AN IMMIGRANT’S JOURNEY
American Muslim captures a remarkable odyssey of an audacious woman, an immigrant, a mother and a brilliant leader. It’s powerful and honest. It reminds us all what it means to be an American, how it’s up to each and every one of us to make America meet its promise and ambition, no matter where we came from, no matter where we work or where we pray. Saima’s writing is captivating and engaging. It’s a beautiful memoir, nuanced and honest. In this book, you will learn a lot of things: about American Islam, about being a first-generation immigrant, about being a mom and a good neighbor. And if you read carefully, I guarantee it — you will learn a few things about yourself. I know I did.
~ Mila Sanina, executive director and editor of PublicSource.org
A profoundly honest account of the immigrant experience that confronts preconceived notions heads on. It never idolizes or vilifies either the culture left behind or the newly adopted one but looks for a gracious and graceful understanding of both. You’ll fall in love with the narrator as she discovers herself.
~ Kornelia Tancheva, Ph.D., The Hillman University librarian and director of the University Library System, University of Pittsburgh
Saima’s memoir, American Muslim, captures autobiographical details of her life, as an educated, professional girl from Pakistan who migrated as a married woman to the United States of America. The vivid descriptions of the initial difficulties that she faced make an interesting read. The book also details racial disparities systemically rooted in the American society. Motivated by her desire to be part of the movement to do social good, Saima has found her calling in building bridges across identities and cultures.
~ Sayeed Hasan Khan, former BBC journalist, author and a social activist who marched on Washington in 1963, with Martin Luther King Jr.
American Muslim written by Saima Adil Sitwat illustrates the process of cultural assimilation of an immigrant in the New World. The landscape of this journey is painted with the brilliant choices of otherwise minor events selected with deep observation. The journey of a physician’s young wife begins with a Karachi- Chicago flight in 2003. Gradually unfolded are the family’s bright and hazy days, which are a delight to read. Sitwat writes with sensitivity the struggle with sweet memories of her old home and contrasts it with the loneliness of the new home. Depressive and jolly, the high and low swings of life are depicted with keen insight. As our narrator exchanges her place in life— from a humble library volunteer to a graduate student at the University of Pittsburgh, she meets limitless possibilities of the American dream – one of them becoming the first woman president of one of Pittsburgh’s leading mosques. Sitwat’s prose is straightforward, concise, fluid and engaging. It is difficult to put the book down and it’s well- worth the read. American Muslim will warm your heart and fill in a much-needed void in immigrants’ stories.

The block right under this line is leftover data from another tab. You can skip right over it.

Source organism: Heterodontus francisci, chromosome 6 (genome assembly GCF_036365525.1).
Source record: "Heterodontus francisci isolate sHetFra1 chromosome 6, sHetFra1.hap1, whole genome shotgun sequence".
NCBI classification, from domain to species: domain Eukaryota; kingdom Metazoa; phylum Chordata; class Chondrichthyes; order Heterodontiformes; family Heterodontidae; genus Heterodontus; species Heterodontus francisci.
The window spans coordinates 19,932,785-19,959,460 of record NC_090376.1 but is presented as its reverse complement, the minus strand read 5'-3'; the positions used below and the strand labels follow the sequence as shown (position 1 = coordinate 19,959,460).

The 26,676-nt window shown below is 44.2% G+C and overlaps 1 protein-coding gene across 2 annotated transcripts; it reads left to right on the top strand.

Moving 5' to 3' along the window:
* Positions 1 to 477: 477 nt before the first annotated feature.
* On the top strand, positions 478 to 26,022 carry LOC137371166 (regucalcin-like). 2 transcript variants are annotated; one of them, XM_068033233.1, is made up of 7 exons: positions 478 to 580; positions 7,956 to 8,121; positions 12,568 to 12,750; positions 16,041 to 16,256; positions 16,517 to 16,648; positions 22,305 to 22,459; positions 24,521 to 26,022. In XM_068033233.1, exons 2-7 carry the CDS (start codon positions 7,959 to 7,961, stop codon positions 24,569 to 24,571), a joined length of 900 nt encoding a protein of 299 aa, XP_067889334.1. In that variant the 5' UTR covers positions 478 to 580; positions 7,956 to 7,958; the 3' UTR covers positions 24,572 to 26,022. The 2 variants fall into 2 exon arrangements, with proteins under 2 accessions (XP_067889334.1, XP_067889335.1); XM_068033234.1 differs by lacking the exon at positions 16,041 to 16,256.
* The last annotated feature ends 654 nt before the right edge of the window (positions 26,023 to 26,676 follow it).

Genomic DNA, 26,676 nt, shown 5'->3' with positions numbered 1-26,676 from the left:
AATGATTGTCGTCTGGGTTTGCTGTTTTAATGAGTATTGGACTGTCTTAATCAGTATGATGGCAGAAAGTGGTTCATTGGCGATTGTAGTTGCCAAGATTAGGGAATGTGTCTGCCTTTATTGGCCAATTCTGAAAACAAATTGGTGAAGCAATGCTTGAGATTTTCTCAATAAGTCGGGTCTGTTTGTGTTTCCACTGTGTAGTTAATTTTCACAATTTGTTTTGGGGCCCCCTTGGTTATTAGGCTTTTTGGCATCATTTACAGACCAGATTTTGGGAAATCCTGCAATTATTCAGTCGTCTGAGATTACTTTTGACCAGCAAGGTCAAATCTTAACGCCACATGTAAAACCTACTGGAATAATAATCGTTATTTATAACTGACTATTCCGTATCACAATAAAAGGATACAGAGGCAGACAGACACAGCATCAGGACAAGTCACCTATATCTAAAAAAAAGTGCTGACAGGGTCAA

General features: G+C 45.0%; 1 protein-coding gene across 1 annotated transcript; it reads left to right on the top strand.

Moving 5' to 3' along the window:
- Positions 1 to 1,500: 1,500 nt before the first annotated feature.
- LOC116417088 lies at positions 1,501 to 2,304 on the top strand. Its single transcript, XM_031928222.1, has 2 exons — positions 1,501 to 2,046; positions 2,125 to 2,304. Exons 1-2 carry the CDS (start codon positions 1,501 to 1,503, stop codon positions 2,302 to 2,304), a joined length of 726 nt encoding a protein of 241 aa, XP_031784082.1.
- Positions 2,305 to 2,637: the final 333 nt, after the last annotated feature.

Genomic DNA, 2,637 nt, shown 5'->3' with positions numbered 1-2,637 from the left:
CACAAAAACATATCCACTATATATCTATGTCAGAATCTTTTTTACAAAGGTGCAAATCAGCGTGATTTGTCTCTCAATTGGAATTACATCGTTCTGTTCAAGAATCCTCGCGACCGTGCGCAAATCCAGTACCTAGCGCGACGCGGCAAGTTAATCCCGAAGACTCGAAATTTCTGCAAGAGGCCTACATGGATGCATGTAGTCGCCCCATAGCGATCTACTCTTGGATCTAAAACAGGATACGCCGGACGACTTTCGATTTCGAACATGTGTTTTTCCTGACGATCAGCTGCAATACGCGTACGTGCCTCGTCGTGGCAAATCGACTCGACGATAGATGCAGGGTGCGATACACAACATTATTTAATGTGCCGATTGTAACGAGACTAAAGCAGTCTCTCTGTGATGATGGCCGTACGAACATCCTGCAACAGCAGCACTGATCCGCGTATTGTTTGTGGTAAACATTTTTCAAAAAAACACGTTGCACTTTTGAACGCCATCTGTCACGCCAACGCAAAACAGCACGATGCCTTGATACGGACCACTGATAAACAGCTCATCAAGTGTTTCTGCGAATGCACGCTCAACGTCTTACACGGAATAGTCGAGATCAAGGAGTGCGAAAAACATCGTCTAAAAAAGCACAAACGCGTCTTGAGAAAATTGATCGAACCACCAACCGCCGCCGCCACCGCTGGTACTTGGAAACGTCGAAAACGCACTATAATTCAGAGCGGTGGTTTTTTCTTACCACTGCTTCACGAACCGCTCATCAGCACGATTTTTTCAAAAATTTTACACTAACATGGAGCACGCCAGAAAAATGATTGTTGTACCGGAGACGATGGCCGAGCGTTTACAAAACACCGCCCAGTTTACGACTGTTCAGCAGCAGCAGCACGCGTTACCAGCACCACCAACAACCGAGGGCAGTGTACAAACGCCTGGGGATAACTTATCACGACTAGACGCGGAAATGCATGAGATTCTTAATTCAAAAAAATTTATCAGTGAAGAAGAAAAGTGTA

~ S. Shaukat Ali Zaidi, Pakistani- Canadian author, essayist and poet
Saima’s story is the story of her own experiences, her own voice. But it is also a story of common heartbreaks, common jolts of happiness, and the hope, and pride, that ties all of us to each other. 2020 has been a year for awakenings, none all that great, but all necessary. At the heart of these communal awakenings is the belief that diversity is not to be feared of but to be celebrated. It is not a weakness but is the only form of strength we need to survive. And, in this diverse country, until we start treating each other as equals none of us will be truly free. Saima’s story of her life in the U.S., her education in Americanization, her continuous struggle to learn, unlearn, and relearn, her daily inner struggle to juggle her multiple roles and responsibilities, truly show immigration to the United States of America is not for the faint of heart. It takes constant effort, endless perseverance, and yet remains fragile and can be broken by a slight comment of a coworker or a neighbor. Saima’s story illustrates how the definition of a migrant in the textbooks as one “seeking permanent residency outside the country of origin” is truly understated. Through her story, as much as our own, we affirm that ‘origin’ is anything but one single place. And, that is a really good thing for all of us.
~Dr. Müge Finkel, Graduate School for Public and International Affairs (GSPIA), University of Pittsburgh